Remember the "good ol’ days" when summer vacation meant watching "Charlie’s Angels" and roaming the streets at all hours? When no child had heard of organic kale chips and lunch was fried bologna with a Tab?
The Internet has been full of odes to the bygone days of 1970s summers, written by parents wistful for their carefree youth. But there may be a little romanticism about what life was really like back then.
In contrast to our vision of the 70’s, parents today feel pressured to over-schedule their kids’ entire summer, with classes and activities galore. Worse, the story goes, we’re afraid to indulge those simple, iconic pleasures, like drinking from the hose or building a fort in the backyard.
But 1970s summers weren’t quite as freewheeling as we like to think. And some of our “over-parenting” practices stem from sound medical advice.
“My girls did not watch TV and were highly supervised over their summers. We had the rule that they always had to tell us where they were.” says Vic Loewen, a retired teacher and parent of two daughters, now 44 and 42.
According to Loewen, the problem today is that parents hear about dangers much more than they did 30 or 40 years ago. “Bad things were still happening but we didn’t see it on the news every night. Really we just had less information.”
Tim McDonald, 46, of Nanuet, New York, describes the parameters his parents set in Arlington Heights, Illinois during the 70’s — not exactly a free-for-all. “At first, we were allowed to go from one block to the other, but only within our subdivision,” he says. “As we got older, we could leave the direct neighborhood, and ride our bikes to the local ice cream shop and play Donkey Kong and Galaga.”
Lenore Skenazy, author of Free-Range Kids, fondly recalls a typical day of her 70’s summer in suburban Chicago. “I was around 9 or 10 and I would get on my bike and head to the pool by myself,” she says. “I wouldn’t be in touch with my parents all day and I don’t know for sure if I had any suntan lotion on or if I even packed a lunch.”
Families now, she believes, are more fearful and would never allow a 9- or 10-year old to spend the day, unsupervised, at the pool. It’s tautological, she explains. Adults weren’t around as much in the 70’s, so they worried less; and they didn’t worry as much, so they were around less.
Ironically, while parents pine for a less-structured time, romanticizing the 70’s may make today’s society feel more dangerous.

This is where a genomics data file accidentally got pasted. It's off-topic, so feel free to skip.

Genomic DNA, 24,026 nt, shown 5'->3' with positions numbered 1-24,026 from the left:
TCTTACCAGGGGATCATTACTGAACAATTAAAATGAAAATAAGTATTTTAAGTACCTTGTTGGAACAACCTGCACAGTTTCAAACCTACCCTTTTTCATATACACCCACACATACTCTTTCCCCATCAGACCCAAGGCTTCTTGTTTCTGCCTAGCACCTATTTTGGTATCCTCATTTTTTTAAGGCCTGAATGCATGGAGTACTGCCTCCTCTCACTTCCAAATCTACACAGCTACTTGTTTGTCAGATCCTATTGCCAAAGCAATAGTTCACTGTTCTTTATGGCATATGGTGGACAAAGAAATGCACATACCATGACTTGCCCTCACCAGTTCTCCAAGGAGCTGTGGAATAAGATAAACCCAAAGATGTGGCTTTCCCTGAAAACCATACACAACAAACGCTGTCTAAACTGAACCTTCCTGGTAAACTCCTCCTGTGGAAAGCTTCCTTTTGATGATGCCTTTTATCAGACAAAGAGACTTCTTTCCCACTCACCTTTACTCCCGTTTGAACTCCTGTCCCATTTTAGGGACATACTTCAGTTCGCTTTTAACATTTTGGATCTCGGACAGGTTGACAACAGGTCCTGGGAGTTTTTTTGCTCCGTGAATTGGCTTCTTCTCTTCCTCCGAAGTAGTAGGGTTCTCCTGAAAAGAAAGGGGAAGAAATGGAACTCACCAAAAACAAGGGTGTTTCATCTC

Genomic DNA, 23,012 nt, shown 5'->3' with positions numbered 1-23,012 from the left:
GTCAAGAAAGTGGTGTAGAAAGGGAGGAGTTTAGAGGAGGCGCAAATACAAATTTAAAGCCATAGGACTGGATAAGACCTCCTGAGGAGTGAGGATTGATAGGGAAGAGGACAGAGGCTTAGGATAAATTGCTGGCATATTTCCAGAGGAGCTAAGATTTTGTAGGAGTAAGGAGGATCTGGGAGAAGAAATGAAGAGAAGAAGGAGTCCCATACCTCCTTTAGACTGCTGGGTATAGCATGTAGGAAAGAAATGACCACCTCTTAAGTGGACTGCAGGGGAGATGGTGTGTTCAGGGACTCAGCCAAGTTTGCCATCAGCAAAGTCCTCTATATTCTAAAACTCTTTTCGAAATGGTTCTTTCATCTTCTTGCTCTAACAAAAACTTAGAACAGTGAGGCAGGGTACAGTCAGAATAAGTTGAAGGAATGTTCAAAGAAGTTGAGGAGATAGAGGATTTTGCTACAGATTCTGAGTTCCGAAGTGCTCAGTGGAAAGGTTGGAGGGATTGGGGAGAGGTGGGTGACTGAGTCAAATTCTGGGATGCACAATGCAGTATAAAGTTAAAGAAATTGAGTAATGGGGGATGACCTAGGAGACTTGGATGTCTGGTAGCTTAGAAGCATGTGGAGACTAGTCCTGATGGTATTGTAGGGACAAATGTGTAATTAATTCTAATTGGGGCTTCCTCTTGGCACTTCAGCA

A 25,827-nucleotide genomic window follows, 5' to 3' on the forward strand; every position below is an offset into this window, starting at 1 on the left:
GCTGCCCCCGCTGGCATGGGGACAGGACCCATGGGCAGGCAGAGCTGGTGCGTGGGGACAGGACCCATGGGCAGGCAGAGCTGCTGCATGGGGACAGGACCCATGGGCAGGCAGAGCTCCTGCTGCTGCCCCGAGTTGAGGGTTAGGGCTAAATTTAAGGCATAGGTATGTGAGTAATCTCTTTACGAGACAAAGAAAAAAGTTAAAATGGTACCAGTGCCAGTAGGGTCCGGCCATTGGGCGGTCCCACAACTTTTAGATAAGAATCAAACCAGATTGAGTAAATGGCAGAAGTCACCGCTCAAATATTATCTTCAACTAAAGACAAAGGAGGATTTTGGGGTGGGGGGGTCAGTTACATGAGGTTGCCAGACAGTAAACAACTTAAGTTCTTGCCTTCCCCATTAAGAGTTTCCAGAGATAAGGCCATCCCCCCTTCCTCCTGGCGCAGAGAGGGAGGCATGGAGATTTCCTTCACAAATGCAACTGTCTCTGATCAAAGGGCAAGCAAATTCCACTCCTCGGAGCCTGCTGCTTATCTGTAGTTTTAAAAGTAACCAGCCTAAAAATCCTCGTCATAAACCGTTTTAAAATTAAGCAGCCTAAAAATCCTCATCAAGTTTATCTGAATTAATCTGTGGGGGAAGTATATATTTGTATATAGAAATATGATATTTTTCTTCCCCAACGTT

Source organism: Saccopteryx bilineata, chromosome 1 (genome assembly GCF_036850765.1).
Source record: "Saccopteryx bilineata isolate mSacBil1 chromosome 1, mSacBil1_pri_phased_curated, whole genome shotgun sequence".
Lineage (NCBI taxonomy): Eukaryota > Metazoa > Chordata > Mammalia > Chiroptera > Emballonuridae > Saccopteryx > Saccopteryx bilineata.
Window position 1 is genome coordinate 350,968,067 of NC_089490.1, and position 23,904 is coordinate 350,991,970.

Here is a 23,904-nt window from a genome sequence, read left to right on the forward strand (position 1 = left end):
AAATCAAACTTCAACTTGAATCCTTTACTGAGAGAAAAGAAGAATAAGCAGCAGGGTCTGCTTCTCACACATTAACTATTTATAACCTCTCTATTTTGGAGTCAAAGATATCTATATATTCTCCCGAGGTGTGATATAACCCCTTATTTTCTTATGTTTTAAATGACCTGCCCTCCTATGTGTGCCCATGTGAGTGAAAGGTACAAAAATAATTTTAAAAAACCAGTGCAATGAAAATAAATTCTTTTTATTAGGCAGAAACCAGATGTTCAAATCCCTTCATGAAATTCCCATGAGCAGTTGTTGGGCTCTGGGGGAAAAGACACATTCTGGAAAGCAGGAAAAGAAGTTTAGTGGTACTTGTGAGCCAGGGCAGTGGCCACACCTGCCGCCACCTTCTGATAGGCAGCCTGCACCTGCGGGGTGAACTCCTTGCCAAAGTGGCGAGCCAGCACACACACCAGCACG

“A distorted view of the past results in a distorted view of the present,” says Michael Ian Borer, professor of sociology at the University of Nevada, and co-author of "Urban People and Places: The Sociology of Cities, Suburbs, and Towns."
“This yearning for yesterday is based on a selective reading of the present,” according to Borer, “which overemphasizes today’s problems and tend to support a conservative, culture of fear.”
For example, he says, you don’t hear people at Renaissance Faires talking about cholera or the alarmingly high infant mortality rates, while “romping around with magical wizard wands and slathered turkey drumsticks.”
So too the 70’s had its share of public health concerns that may get lost in all the Kool-Aid nostalgia.
“Back then, we weren’t as conscious of sunscreen,” says Gideon Forman, executive director of the Canadian Association of Physicians for the Environment. “But we’ve since found that one of the predictors of skin cancer is if you got a lot of sun burns in the past. We shouldn’t wax poetically about how great it was to play outside without sun protection.”
By the same token, he says, we now know that many garden hoses are made of a plastic called polyvinyl chloride (PVC), often stabilized with lead that could potentially leach into the water. Plastic garden hoses also contain bisphenol A (BPA), which has been connected to hormone disruption and which is being investigated as a cause of certain cancers. “I don’t want to scare anyone and a couple of gulps isn’t going to make anyone drop dead,” assures Forman. “But if you feel strongly that your child’s summer won’t be complete without drinking from a hose, why not look for one that is marked safe to drink or at least use a rubber hose?”
Writer and Braintree, Massachusetts mother Sandy Roffey doesn’t buy an idealized view of summers past. She says her son, Jason, 11 and daughter, Shaelin, 13 will not be having a '70’s style summer break. “A completely unscheduled day is sheer torture for me,” she says. “I think it’s natural to over-romanticize your childhood. That’s what nostalgia is all about. But I also know that [in the 70’s] we had smokers in every room of every family member’s house, every restaurant.”
Ultimately though, Roffey says she is a “huge proponent” of doing what works for each individual family: “So while you have no guilt, and shouldn’t, for letting your kids roam freely all summer, I have no guilt for planning activities and things to do either.”
No guilt? Sounds like a recipe for a happy summer... in any decade.
Jacoba Urist is a journalist who covers health, education, and gender issues. Follow her on Twitter @JacobaUrist.